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WWW vs. non-WWW URL Canonicalization Cookies

Canonical URLs. My first blog is going to be about something I encounter often when doing installs and working with other webmasters. The topic is the URL structure of a website and URL canonicalization, (new word).

URL Canonicalization: The process of choosing the BEST URL structure when there is a choice and then sticking to it.

For many of us, http://www.gohigheris.com and http://gohigheris.com look the same and more than likely will take you to the same website. Generally speaking, most of us don't give much thought at all to our URL structure or the difference between using www and not using www. However, the difference in your URL structure is VERY important! It's not only important for your client login cookie domain but it's also critical to Search Engine Optimization and uniformity across your website.

Why should I choose a URL structure?

First and most importantly you should choose a canonical URL structure for the purpose of SEO. Because WWW. is essentially a subdomain and search engines that will pick this up, (for example): gohigheris.com and www.gohigheris.com as two different domain names, likewise splitting the page rank between the two. This is considered page rank leakage and not something we want. If you have backlinks going to both the www. and non-www version of your URL, one will benefit and the other will not.

Secondly, some search engines that pick up both URLs and backlinks coming into www and non-www versions of your URL with the same content, will consider this duplicate content and search engines don't like duplicate content. Your site could be penalized because of this.

Third, you want to choose a canonical URL structure for the benefit of your customers when it comes to navigating your site. If you use two different domain names and they are logged into one, they may visit the other and they will not be logged in. To them, it's the same site but according to their browser cookies, they are not the same site. This could cause confusion and added support tickets from your clients because most of them won't notice a difference at all.

Which canonical URL structure should I use?

WWW vs. Non-WWW is a good argument and can go both ways. If you ask me personally, I always choose the non-WWW version of the url for several reasons:

  1. Shorter Domain - I prefer shorter domain names so the search engines can get to the keywords after the domain name that tell them what the page is about. If the domain name is too long and full of session ID's etc, then it may not be picked up quite as easily. There is no benefit at all having the www. in front of my domain name.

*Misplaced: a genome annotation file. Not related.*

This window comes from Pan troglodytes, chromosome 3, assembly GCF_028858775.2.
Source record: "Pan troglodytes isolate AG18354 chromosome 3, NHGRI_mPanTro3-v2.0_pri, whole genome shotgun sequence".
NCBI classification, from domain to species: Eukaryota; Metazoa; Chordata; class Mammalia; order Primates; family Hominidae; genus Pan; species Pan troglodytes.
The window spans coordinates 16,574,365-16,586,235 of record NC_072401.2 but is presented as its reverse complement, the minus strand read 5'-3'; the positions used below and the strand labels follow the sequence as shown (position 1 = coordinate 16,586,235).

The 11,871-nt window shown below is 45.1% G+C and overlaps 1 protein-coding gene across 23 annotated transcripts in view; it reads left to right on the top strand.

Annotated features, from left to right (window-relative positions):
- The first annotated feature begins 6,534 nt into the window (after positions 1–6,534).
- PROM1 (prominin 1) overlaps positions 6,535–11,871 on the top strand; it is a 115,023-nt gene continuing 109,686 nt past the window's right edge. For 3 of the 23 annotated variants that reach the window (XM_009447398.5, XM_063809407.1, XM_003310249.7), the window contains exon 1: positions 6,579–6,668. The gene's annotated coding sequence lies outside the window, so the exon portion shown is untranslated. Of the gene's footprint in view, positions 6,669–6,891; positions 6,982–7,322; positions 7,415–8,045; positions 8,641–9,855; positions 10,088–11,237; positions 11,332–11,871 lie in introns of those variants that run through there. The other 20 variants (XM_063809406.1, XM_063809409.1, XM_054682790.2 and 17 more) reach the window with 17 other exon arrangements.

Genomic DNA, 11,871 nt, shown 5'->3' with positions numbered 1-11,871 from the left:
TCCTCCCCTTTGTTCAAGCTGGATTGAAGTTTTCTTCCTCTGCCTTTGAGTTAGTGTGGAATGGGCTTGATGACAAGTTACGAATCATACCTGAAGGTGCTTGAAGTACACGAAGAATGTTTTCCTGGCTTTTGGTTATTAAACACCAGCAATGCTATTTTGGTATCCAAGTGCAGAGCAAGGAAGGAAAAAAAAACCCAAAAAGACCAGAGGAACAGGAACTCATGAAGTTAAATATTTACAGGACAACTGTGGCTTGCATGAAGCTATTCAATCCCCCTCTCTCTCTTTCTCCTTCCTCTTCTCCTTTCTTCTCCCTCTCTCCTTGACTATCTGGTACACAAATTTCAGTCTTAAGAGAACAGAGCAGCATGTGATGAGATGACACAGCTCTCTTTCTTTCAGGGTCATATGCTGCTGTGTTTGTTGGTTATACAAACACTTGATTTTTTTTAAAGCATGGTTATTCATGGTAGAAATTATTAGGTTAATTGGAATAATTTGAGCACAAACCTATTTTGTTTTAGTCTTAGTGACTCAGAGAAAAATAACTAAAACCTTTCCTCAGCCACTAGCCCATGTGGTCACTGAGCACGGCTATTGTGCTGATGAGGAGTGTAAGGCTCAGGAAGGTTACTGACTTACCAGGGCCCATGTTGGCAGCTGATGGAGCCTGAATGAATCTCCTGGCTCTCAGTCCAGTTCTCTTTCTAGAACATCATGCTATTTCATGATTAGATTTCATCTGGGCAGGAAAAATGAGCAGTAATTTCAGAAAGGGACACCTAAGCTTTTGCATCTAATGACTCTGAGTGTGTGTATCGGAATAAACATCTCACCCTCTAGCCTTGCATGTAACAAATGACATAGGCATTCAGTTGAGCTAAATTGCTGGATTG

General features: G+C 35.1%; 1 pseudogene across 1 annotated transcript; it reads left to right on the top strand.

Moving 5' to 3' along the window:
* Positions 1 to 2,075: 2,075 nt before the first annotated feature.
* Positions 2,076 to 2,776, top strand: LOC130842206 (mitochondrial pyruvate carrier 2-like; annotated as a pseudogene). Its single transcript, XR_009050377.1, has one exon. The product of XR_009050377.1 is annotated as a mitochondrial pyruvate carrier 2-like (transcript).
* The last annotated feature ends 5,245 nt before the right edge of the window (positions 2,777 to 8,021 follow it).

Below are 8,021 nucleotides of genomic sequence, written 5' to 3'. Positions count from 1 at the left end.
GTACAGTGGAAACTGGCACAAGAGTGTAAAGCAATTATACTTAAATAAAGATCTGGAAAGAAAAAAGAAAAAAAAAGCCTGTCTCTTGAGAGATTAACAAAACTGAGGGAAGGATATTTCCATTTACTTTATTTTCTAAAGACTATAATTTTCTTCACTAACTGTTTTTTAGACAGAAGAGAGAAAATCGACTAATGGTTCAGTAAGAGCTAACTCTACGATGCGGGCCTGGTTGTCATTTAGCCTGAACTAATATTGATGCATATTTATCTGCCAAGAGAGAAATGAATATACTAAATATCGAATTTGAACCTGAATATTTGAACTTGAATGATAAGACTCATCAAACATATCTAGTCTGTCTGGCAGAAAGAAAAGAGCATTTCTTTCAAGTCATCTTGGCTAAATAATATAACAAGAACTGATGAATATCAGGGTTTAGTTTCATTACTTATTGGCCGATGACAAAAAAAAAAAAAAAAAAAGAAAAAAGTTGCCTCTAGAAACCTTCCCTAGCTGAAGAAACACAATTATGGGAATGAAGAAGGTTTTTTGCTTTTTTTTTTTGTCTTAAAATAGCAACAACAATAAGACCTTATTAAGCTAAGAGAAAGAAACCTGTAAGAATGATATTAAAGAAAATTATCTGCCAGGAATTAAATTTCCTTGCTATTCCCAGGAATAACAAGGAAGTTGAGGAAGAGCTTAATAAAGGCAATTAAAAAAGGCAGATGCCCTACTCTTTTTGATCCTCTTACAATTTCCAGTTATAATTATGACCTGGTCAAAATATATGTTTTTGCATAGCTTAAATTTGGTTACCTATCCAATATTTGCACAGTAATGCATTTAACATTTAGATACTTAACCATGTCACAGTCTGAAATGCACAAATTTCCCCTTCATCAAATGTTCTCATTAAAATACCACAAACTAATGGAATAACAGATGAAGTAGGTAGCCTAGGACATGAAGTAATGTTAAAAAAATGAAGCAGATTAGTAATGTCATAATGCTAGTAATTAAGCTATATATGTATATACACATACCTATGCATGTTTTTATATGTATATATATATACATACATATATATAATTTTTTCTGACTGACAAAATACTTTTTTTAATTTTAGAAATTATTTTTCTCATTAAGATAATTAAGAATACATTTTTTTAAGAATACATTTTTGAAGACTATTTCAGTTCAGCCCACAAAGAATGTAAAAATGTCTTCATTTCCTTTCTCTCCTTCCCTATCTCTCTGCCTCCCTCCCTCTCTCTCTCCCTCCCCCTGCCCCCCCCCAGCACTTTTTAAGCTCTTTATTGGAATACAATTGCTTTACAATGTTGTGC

2. Pure Domain Name - Using only the domain without the subdomain WWW is making use of the domain name in it's purity. Being a domainer myself, I'm a purist when it comes to the use of domain names and don't like the www. prefix.
  3. WWW Antiquated IMHO - When the web was in it's infancy it was considered the World Wide Web, hence the WWW. Today it's the Internet and in the past you'd see WWW.mydomainname.com advertised on TV, today you rarely hear anyone say, 'visit my site at www...'. Now they just advertise the domain name.
The use of www vs. non-www URL structure is a matter of personal choice. However if your website has been online a while and has backlinks and internal links, and they were www. to begin with, then I'd recommend staying with the www. prefix and making that my canonical URL structure. However, if you are building a new site and don't have a lot of backlinks or page rank, then I'd suggest using the non-www version for all your URLs and linking.

I see this all to often when doing installs of the JWHMCS integrator, where the client has not chosen a canonical URL structure and I consider it a MUST for every webmaster to do with EVERY site they build. It has become an important step in my web development practices and it should be in yours as well.

Choose a URL structure and then stick with it!

How to I force it to one or the other?
On a Linux server which is what I'm familiar with, (can't stand windows) you can use a 301 permanent redirect in your .htaccess file. This is the correct method that will allow search engines to combine the value of any incoming links to your site. Our .htaccess 301 redirect from www to the non-www version looks like this:

WWW to NON-WWW

Code:

Options +FollowSymLinks
RewriteEngine On
RewriteCond %{HTTP_HOST} ^www\.(.*)$ [NC]
RewriteRule ^(.*)$ http://%1/$1 [R=301,L]
WWW to non-WWW could also be done like this:

Code:

RewriteEngine On
RewriteCond %{HTTP_HOST} ^www\.domain\.com$ [NC]
RewriteRule ^.*$ http://domain.com%{REQUEST_URI} [R=301,L]
New Code by Hostgator Server Admins:

Code:

RewriteEngine On
 RewriteCond %{HTTP_HOST} ^www\.yourwebsite\.com$ [NC]
 RewriteRule ^(.*)$ http://yourwebsite.com/$1 [R=301,L]
Backup your .htaccess file in your website directory and use the one that works best for you and test it before going to live to make sure it works.

NON-WWW to WWW
To redirect from non-WW to the WWW version of your site you could use something like this:

Code:

RewriteEngine On
RewriteCond %{HTTP_HOST} ^yoursite.com [NC]
RewriteRule ^(.*)$ http://www.yoursite.com/$1 [L,R=301]
That's all folks. Pick a canonical URL structure, use it, make it permanent and apply to to each and every website you build and you'll only gain from it in the long run.
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